Colorado West Regional Mental Health: Coping during a down economy
May 21, 2011
May is Mental Health Month and to promote awareness, the Craig Daily Press is publishing a series of articles supplied by Craig Mental Health.
For more information or emergency mental health assistance, call Craig Mental Health at 824-6541.
An economic recession can present increased stress and hardship on individuals, families and communities.
The daily news of war, the failing economy and the adversity experienced by friends and family is trying on the emotional health of individuals and families.
What happens when these hardships enter a person's home? Unemployment is one of the most significant emotional hardships that a person will experience in adulthood. Job loss can lead to loss-of-life meaning and purpose, which in turn makes an individual and their families more vulnerable to depression, anxiety, anger, family discord and substance abuse.
American adults spend more time working than anything else. Individuals and family members are often surprised by the myriad emotions afflicting them with a job loss.
There is complex meaning and purpose attached to employment; it speaks to who we are as people — it is how we define ourselves. These new stressors can lead to family problems due to changing roles (for example, an unemployed father and breadwinner may start feeling like he is losing status in the family).
This change in the family dynamic may manifest in children acting out or in increased marital strife.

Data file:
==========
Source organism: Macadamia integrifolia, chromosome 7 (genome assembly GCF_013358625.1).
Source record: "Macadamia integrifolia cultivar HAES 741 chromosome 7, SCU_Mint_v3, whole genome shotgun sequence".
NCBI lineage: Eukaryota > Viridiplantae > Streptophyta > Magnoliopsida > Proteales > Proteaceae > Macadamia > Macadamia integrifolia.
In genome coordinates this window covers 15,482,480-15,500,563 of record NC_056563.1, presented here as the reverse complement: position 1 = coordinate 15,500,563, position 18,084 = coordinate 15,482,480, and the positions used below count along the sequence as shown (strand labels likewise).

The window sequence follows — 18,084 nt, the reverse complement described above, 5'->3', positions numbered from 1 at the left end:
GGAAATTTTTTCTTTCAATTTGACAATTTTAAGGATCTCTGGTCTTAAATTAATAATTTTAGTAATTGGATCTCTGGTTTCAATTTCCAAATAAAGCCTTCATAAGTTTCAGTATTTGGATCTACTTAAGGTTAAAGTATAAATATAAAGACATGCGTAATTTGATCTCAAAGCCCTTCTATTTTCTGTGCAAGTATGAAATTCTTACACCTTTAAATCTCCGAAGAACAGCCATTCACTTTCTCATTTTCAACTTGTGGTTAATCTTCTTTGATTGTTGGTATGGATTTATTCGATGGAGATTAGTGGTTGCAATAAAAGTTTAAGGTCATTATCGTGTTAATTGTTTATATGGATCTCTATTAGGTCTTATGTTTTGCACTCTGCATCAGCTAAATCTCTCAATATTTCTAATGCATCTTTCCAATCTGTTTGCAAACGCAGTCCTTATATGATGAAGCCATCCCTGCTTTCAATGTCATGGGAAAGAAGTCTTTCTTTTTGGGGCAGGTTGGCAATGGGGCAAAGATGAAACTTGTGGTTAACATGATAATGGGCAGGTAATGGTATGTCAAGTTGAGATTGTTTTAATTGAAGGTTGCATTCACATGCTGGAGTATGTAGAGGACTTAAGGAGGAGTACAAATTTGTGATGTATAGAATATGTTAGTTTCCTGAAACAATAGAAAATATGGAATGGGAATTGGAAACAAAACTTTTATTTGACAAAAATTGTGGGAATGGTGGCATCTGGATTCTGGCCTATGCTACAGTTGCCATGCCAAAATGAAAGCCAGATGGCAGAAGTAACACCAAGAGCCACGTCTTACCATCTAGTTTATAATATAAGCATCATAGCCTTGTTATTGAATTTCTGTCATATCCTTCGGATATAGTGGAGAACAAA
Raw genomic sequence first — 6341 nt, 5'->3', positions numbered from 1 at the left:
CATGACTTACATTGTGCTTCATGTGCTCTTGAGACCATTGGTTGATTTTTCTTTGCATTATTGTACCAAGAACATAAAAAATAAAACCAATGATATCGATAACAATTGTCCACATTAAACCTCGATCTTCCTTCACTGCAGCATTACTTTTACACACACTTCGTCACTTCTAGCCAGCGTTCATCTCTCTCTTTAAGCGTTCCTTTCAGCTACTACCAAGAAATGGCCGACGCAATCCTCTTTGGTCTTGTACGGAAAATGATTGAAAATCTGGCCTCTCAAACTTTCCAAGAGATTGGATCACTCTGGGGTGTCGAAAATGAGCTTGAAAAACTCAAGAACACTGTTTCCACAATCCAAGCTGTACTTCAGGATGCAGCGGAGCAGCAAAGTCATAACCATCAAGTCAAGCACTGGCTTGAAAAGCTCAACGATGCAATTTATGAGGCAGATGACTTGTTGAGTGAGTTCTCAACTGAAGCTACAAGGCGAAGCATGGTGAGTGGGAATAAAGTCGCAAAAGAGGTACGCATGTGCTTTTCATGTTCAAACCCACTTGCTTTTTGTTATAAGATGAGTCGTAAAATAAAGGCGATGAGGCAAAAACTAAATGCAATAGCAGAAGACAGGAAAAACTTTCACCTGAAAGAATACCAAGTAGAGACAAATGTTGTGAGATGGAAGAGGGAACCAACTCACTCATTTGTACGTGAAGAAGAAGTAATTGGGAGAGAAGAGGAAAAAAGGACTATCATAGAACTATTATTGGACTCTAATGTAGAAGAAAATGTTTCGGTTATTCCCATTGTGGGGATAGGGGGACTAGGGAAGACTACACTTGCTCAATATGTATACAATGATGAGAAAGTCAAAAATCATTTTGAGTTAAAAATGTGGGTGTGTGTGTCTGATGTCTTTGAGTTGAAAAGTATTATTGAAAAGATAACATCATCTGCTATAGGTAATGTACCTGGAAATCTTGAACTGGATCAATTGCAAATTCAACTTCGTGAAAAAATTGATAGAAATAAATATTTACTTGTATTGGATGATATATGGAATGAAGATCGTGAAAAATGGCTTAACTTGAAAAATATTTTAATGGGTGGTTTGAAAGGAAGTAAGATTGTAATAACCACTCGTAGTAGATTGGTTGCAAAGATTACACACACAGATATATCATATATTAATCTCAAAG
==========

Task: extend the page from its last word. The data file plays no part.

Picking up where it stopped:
With all of this dire news, it must be remembered that the loss of one's employment is also opportunity to re-evaluate life goals and create new life meanings through spiritual growth, education, pursuit of new hobbies and interests, and a renewed focus on health and exercise.
In prosperity people often become complacent about deeper issues such as the greater meaning of life, and it may take a shock such as a job loss to light the fire of self-discovery.
After the initial shock of unemployment dissipates, an opportunity presents itself for creating something new.
This can be an exciting time for rediscovery. In fact, an individual may not have faced deeper issues had it not been for the loss.
While mired in complex emotions, this conflicted period often leads to deep self-examination and reinvention.
Therapy is a useful vehicle during this transition period. Contrary to popular belief, finding life meaning and purpose are not just things that "happen," rather it is an active process that is methodically created.
Therapy focused on these deeper thoughts of meaning and purpose can help a person create a new outlook, bringing peace to the individual and to their family members.
Therapy groups can also be helpful; finding others who share your situation helps one feel less isolated, which decreases the risk of depression, substance abuse and anger.
Unemployment is considered one of the most complex and stressful periods in a person's life and there is no reason to tackle this time alone.
Seek advice and guidance, which will lessen the stress experienced on you and on your family.